I used to work in banking, and there are six reasons why I keep most of my money in a savings account rather than a checking account
- A checking account should serve as a pit stop for your money on its route someplace else, rather than the end destination lower than most lenders.
- When you put money away for a substantial purchase, such as a home or vehicle, in a high-yield savings account, you get interested in your vast sum, which helps it grow even faster.
- Separating your money into savings accounts may assist you in avoiding unintentional or easy spending while also allowing you to save for long-term financial objectives.
If you get paid by check or direct deposit, your regularly scheduled income will likely end up in a bank account.
Checking accounts serve as a financial clearinghouse, acting as a conduit for money to flow in and out of your life. However, you should have more than one form of a bank account.
As children, many of us have our first bank account in the form of a savings account. Adult savings accounts have several advantages, including more excellent interest rates, a buffer between your spending money and other finances, and assistance with cash flow management.
Here are six reasons you should store your money in a savings account rather than a checking account.
1. Increase your interest rate
Many checking accounts don’t pay interest on your contributions at all—the bulk of those who do so at reasonable pricing. My Schwab Bank checking account, for example, is excellent, but it only yields 0.02 percent to 0.04 percent interest. It’s an improvement over nothing, but not by much.
As a former bank manager and corporate finance/accounting expert, I maintain roughly a month’s worth of expenditures in my checking account and put the rest of my money in savings. The majority of it is in high-yield savings accounts at Ally Bank, Capital One, Simple, and SoFi, where it has earned up to 20 times as much as it would in my checking account (although rates fluctuate).
2. Reduced fees and requirements for a minimum balance
The most excellent checking accounts in the United States are entirely free, with no minimum balance or recurring payments. However, not all banks adhere to these requirements.
The restrictions for checking accounts might be rather strict. To qualify for free checking, you may be required to maintain a certain amount, use your debit card a specific number of times per month, or complete other requirements.
Savings accounts are designed to keep your money secure as it grows over time, thanks to interest. While Federal Reserve restrictions limit savings accounts to six withdrawals per month, a savings account should allow you to avoid costs more efficiently.
To avoid a charge, several banks have minimum balance requirements. If that’s the case, you should look for a bank that won’t charge you to retain your money there.
3. Resist the urge to spend.
Many individuals are used to spending money from a checking account. While many clever spenders use a credit card and pay off the amount with cash from their checking account, others utilize a debit card and an ATM to quickly and effortlessly take money from their checking account.
However, when money is saved, it is more difficult to spend, and it reduces the urge to make frivolous purchases.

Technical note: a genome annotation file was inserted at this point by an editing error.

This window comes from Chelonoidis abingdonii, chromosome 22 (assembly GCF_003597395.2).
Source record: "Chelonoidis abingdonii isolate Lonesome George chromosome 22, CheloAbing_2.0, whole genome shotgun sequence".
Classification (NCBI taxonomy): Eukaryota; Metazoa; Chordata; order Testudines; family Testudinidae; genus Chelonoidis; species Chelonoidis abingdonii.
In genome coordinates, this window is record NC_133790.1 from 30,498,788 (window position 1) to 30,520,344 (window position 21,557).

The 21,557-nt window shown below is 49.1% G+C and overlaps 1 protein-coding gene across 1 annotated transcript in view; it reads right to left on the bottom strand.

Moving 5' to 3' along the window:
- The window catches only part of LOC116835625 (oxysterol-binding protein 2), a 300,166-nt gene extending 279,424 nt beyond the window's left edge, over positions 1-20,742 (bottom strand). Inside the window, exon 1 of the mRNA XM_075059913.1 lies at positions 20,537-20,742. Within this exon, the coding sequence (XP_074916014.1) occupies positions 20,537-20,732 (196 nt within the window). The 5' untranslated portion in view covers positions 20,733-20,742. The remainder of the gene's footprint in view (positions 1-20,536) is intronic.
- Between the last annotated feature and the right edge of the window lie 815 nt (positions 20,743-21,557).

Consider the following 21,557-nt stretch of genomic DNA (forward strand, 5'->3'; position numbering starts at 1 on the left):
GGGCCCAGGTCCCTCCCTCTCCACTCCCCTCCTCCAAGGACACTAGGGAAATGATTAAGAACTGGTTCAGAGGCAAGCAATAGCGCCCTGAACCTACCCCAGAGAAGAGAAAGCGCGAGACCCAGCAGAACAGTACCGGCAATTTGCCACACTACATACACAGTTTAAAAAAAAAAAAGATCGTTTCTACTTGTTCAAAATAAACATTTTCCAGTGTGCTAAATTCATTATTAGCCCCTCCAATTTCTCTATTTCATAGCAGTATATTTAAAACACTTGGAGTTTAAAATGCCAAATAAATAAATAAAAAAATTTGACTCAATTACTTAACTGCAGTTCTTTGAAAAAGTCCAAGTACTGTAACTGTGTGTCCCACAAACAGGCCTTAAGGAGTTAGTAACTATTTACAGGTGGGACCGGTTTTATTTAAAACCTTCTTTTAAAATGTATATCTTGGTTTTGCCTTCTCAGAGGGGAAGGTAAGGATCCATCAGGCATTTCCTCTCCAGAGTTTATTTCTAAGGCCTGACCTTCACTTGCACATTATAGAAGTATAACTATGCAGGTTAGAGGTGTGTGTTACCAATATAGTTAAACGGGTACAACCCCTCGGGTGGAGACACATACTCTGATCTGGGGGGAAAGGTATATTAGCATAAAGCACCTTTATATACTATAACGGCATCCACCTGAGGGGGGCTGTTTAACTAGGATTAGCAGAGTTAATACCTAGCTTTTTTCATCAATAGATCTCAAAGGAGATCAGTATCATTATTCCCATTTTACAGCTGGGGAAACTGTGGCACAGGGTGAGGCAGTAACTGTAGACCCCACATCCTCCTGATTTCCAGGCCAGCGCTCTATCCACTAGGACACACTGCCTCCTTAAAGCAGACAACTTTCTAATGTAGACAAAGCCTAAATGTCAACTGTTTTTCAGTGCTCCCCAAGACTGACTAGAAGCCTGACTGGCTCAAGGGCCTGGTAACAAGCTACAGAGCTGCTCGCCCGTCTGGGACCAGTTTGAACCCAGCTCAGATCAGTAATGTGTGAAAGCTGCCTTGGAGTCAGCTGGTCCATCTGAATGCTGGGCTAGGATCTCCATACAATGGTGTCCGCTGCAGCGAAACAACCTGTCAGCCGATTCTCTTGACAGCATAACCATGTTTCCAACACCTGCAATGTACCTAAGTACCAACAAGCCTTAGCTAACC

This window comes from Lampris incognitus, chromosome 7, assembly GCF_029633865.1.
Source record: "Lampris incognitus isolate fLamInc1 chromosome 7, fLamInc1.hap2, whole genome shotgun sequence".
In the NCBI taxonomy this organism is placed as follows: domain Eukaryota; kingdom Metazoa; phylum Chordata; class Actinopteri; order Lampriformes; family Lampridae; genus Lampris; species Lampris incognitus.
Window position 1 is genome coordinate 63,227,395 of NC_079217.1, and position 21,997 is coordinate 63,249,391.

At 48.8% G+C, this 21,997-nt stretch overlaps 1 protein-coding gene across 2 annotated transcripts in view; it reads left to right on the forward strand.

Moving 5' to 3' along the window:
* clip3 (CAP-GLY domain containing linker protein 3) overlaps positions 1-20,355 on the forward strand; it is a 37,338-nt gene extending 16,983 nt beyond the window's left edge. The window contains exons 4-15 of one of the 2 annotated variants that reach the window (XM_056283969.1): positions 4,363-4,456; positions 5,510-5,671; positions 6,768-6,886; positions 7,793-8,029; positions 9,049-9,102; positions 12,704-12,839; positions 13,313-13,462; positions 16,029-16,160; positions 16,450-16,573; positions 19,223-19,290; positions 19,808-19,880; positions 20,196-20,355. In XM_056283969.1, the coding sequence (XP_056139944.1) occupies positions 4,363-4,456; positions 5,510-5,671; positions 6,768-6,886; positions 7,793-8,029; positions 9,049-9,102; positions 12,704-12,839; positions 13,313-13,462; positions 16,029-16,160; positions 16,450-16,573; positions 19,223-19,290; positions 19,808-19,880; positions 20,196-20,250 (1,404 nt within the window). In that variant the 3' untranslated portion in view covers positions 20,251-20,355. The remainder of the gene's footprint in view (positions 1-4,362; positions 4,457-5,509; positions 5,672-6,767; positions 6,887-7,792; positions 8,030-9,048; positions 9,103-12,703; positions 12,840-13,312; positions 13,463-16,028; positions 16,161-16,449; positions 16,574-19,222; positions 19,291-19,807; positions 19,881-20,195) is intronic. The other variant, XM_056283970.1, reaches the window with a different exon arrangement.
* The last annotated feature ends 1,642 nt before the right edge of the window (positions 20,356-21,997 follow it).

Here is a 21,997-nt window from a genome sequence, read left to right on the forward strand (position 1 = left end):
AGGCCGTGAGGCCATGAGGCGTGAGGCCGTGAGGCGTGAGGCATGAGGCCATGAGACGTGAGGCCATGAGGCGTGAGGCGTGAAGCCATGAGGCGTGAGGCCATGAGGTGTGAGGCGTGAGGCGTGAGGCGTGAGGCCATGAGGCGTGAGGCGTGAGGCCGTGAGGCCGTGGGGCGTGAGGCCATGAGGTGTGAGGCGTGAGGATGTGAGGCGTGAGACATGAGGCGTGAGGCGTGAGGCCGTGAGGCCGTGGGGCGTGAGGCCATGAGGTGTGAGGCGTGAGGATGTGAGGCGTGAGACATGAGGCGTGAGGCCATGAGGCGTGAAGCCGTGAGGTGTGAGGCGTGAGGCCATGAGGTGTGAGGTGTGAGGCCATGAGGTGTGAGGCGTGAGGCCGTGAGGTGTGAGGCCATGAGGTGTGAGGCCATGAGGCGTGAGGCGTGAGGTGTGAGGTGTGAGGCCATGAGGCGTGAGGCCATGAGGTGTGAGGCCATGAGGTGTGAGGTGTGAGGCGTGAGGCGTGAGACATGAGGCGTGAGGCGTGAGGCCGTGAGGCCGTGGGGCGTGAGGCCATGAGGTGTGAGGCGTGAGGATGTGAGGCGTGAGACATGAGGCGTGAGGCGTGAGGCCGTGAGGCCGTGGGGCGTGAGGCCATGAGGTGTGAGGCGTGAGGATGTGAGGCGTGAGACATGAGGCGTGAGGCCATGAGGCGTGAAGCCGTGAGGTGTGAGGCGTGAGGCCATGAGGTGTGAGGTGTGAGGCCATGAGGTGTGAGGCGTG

My savings accounts are segregated from my checking and day-to-day expenditures. My emergency reserve contains the majority of my funds. I save for property taxes and insurance in a designated high-yield savings account. I keep a little money in other accounts for months when I have significant expenses to pay or for other short-term financial objectives.
4. Keep an eye on your emergency money.
One of the most significant purposes of a high-yield savings account is for an emergency fund.
According to Federal Reserve statistics, over 40% of Americans would be unable to pay a $400 emergency with cash; 27% would have to borrow or sell something to meet the cost, and 12% would be unable to cover the price at all.
Medical costs, house repairs, and broken-down automobiles may cost more than $400, so that’s only a starting point.
The majority of experts recommend putting aside at least three months’ worth of spending in an emergency fund. If you’re self-employed or don’t have a steady income, you should double that amount, putting six months’ worth of spending in savings that you can’t access.
5. Set aside money towards a critical objective regularly.
It’s a good idea to save up for a house, a vehicle, or any other large purchase before making it. Where should you put your money to avoid spending it on anything else? Of course, a high-yield savings account!
I pay $13,000 in property taxes and homeowner’s insurance every year. I set aside $250 every week in a savings account to pay those costs and keep that money from being spent elsewhere. The same technique may be used to save for a wedding, a vehicle or house down payment, or anything else.
6. Make more frequent and more significant savings.
One of the most prevalent regrets among Americans of all ages is that they did not save enough money when they were younger. I’ve never met someone who regretted their decision to keep as much as they did. It is nearly always preferable to save more money if you have the option.
Getting on a regular savings routine is the most effective strategy to prevent wasting money. You may save every month without even thinking about it if you set up automated transfers from your bank account or divide your direct deposit into different versions.
Whatever you do, don’t overlook or avoid saving, and don’t maintain too much money in your bank account. You’re making an excellent choice for your long-term financial future if you can save automatically every paycheck in a high-yield savings account.